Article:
The number of online estate agents is growing and it is predicted that by 2020, 70 per cent of homeowners will be selling online. It seems that we’ve come to the point where we are now more likely to property surf online on Christmas Day than watch the Queen’s Speech.
After all, this was the case in 2013, when Rightmove obtained 14 million page views compared to the Queen’s Speech’s 7.8 million views. We also spend an average of 17 hours a month on property sites.
Indeed, the online sector has come a long way since eMoov began selling homes for a fairer fee than the high street in 2010. It is no longer just about providing a cheaper alternative, but about offering a more empowering service for the consumer.
Rob Ellice, CEO of easyProperty, said: “Consumer behaviour has changed. No one walks into an estate agent’s office to start their search for a property anymore. With traditional estate agents, you are still paying for their high street offices, a fleet of branded cars and cafes – even if you don’t want these services.”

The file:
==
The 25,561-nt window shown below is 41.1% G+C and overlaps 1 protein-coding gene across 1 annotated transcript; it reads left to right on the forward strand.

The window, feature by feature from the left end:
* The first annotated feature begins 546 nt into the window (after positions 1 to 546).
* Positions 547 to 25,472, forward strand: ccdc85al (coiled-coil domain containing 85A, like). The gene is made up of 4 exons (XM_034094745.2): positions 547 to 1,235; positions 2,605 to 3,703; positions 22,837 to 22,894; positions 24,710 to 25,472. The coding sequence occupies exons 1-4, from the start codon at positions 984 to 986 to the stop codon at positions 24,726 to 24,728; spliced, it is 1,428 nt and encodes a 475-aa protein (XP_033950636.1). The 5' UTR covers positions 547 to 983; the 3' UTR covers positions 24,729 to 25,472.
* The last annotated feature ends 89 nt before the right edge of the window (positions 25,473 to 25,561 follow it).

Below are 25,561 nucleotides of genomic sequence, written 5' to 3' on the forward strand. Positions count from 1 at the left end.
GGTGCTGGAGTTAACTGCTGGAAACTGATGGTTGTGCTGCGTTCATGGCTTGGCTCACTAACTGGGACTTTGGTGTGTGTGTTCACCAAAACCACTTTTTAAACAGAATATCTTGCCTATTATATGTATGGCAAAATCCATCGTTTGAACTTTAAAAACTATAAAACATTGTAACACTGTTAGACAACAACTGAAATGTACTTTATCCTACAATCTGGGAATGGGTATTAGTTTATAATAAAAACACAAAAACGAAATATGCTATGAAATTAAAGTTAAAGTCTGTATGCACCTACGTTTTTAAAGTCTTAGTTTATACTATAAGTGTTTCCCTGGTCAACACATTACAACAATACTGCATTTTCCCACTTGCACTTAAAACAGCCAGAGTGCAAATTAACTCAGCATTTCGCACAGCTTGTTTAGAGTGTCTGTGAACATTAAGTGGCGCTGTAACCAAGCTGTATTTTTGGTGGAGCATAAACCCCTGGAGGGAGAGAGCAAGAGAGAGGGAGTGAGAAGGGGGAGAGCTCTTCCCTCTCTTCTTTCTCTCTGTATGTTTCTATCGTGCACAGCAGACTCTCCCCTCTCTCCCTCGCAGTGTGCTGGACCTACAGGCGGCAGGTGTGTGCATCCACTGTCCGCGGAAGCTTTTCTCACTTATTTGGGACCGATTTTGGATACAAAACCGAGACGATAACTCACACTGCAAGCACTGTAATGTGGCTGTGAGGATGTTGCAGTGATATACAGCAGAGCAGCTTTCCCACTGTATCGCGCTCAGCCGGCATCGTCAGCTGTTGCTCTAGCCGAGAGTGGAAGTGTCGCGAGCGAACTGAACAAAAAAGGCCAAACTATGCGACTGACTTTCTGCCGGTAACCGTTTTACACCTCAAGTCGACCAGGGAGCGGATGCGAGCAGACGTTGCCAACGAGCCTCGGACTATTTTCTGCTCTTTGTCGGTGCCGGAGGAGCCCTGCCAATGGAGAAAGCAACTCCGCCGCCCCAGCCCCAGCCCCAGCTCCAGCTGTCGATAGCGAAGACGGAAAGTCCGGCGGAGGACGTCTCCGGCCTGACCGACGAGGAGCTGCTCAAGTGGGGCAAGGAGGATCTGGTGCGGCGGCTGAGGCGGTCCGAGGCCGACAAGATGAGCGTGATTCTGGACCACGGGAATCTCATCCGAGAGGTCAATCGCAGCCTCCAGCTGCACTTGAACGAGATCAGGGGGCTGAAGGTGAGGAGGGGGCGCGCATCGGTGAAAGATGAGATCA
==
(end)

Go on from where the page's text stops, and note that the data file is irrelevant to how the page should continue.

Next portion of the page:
Surely this spells trouble for – or even the death of – traditional estate agents? That’s exactly what easyProperty thought as it concocted a PR stunt of epic proportions.
Led by Ellice, the company held a funeral procession through Westminster to signal the “death of the high street estate agency” and its extortionate commissions.
The march got under way as “estate agents” in pin-striped suits, and holding brick-sized mobile phones to their ears, filled the streets. They carried red wreaths behind a horse-drawn coffin.
Passing the Foxtons office in London, easyProperty put out on Twitter:
— easyProperty.com (@easyPropertycom) September 29, 2015
easyProperty posted several of its pictures on Twitter using the hashtag #FatFeesRIP.
The three-mile procession, complete with jazz band, marked the official launch of easyProperty into sales.
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